Remember back in the summer of 2013 when the Lakers took gambles on former first round picks to see if those guys could revive their careers in Los Angeles? Kobe had just torn his achilles and Dwight Howard had just walked without compensation so the team turned to guys who were called busts or never quite lived up to their draft slot — Wes Johnson, Xavier Henry, MarShon Brooks, Kendall Marshall — as low risk high reward signings.
That summer and those signings instantly popped into my head when I read Marc Stein’s report the Lakers are in “advanced talks” to bring former lottery pick Yi Jianlian back to the NBA from China. Here’s Stein:
Sources told ESPN.com that the Lakers tried in the summer of 2015 to sign Yi and have renewed those efforts in the wake of the former lottery pick’s fourth trip to the Summer Olympics as a cornerstone player for China.
The 7-footer, now 28, has spent the past four seasons with the Guangdong Southern Tigers in the Chinese Basketball Association and averaged 20.4 points and 6.6 rebounds for China in its five games in Rio.
A deal is not yet done to secure Yi’s return to the NBA, but sources say talks are ongoing and that the Lakers are hopeful of adding him to the roster before training camp begins in late September.
First off, Yi can play some. He really can. He’s not an especially efficient player, but the talent which got him to the NBA initially is still there. He has a nice shooting stroke, can rebound some, and has some physical tools which can (but don’t as much as anyone would like) translate to solid defense. So, in some ways, I applaud the Lakers to continue to seek out talent and get creative in trying to upgrade their roster.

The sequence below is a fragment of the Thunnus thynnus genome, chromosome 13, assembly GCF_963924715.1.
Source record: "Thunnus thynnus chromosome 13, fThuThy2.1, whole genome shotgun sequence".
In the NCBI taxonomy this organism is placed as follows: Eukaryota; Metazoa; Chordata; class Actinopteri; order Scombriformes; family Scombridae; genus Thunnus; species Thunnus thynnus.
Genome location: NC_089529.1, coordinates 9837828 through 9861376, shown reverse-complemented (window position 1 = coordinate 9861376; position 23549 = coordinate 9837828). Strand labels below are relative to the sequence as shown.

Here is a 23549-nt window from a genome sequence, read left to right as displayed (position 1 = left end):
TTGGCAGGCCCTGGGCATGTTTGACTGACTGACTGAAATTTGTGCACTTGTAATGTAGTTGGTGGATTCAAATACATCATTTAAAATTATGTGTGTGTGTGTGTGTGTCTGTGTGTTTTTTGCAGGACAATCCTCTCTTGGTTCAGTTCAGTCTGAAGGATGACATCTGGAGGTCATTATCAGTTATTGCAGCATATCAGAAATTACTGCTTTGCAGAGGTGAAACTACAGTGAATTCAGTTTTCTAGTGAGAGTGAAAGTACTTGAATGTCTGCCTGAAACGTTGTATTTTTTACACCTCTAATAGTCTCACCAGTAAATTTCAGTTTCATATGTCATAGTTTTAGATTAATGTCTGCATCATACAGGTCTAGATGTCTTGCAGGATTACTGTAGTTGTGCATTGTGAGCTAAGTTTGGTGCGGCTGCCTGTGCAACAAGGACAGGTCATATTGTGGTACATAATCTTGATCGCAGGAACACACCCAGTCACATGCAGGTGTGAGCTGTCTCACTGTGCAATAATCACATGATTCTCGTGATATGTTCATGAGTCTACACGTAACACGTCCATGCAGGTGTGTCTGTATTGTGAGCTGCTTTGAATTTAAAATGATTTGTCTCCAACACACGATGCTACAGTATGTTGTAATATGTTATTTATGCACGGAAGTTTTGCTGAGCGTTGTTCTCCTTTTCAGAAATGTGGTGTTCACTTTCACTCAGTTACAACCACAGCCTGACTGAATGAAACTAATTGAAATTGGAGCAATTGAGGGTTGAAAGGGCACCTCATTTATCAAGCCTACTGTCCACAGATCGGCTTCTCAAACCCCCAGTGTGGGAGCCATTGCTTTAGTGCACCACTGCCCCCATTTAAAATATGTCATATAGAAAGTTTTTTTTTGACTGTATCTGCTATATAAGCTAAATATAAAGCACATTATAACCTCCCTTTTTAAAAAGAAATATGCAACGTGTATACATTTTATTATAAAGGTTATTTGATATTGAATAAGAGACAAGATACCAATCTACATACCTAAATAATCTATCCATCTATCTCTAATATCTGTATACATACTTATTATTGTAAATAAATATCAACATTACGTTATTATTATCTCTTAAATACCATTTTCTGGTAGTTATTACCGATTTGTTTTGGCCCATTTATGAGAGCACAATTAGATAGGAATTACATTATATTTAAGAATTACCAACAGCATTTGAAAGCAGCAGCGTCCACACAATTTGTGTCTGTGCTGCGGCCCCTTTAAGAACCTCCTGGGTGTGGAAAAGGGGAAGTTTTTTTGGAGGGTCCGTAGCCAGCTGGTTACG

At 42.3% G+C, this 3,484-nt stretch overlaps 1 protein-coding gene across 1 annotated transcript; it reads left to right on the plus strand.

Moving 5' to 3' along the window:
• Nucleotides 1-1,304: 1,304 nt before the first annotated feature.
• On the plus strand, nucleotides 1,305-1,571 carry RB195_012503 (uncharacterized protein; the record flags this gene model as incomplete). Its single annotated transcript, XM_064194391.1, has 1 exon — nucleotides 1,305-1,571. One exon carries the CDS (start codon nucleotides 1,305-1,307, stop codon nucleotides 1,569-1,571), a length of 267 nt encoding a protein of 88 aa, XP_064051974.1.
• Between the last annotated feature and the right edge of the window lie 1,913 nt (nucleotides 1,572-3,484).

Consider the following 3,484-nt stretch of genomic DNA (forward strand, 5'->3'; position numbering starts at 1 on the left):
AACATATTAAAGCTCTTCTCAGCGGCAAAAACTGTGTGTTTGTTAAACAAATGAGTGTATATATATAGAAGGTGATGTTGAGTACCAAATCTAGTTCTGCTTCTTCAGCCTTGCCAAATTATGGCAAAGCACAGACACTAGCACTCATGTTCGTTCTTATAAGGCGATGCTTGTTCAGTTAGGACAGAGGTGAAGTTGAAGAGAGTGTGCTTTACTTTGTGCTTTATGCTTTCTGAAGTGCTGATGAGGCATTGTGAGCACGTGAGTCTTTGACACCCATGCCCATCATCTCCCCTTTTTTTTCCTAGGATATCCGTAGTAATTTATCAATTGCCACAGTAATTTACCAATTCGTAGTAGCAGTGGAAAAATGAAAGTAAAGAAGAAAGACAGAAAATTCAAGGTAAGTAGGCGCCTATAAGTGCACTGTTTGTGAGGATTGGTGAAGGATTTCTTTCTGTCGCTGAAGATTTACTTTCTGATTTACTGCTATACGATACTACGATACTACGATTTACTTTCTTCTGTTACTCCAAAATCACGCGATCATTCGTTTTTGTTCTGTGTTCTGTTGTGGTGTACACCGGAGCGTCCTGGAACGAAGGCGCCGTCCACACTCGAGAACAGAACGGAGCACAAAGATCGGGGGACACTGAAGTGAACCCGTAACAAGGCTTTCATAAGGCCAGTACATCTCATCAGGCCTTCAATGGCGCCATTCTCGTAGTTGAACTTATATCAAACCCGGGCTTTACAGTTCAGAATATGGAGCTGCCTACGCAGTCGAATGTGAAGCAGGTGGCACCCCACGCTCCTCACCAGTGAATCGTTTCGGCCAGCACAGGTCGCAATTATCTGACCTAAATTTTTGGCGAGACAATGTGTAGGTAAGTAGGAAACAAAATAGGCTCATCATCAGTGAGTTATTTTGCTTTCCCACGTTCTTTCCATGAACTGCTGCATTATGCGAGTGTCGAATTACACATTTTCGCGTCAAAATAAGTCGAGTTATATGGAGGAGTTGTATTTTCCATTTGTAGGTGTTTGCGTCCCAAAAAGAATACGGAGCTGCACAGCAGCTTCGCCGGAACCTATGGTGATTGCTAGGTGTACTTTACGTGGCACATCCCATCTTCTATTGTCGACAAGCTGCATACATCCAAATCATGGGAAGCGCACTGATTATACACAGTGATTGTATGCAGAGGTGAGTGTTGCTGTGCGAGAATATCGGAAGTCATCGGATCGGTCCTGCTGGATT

In saying that, I cannot tell you where, exactly, Yi fits with this group. Oh, I get that he’s a pure stretch PF who can play some pick and pop and space the floor in the opposite corner as a shooter who draws a big away from the basket. But, where would he get minutes? Who does he play over? We just talked about how the Lakers are going to have position battles which are likely to lead to a minutes crunch, and that is especially true in the front court.
Any minutes Yi gets would likely come at the expense of Julius Randle, Larry Nance, Luol Deng, or Brandon Ingram — the latter two of which would be small-ball PF’s who would provide the exact type of skill set you hope to get from Yi. Don’t get me wrong, the more talent the better, but in the end there are only so many minutes and I’m thinking the guys who are already in-house are the priority.
Again, that doesn’t mean having Yi in the fold would be a terrible idea — especially at a low salary figure — but if he’s seeing the floor at all it’s probably because the options which really need to be prioritized aren’t working. That would be much more problematic than having him around as insurance for injury or poor play would be, for sure.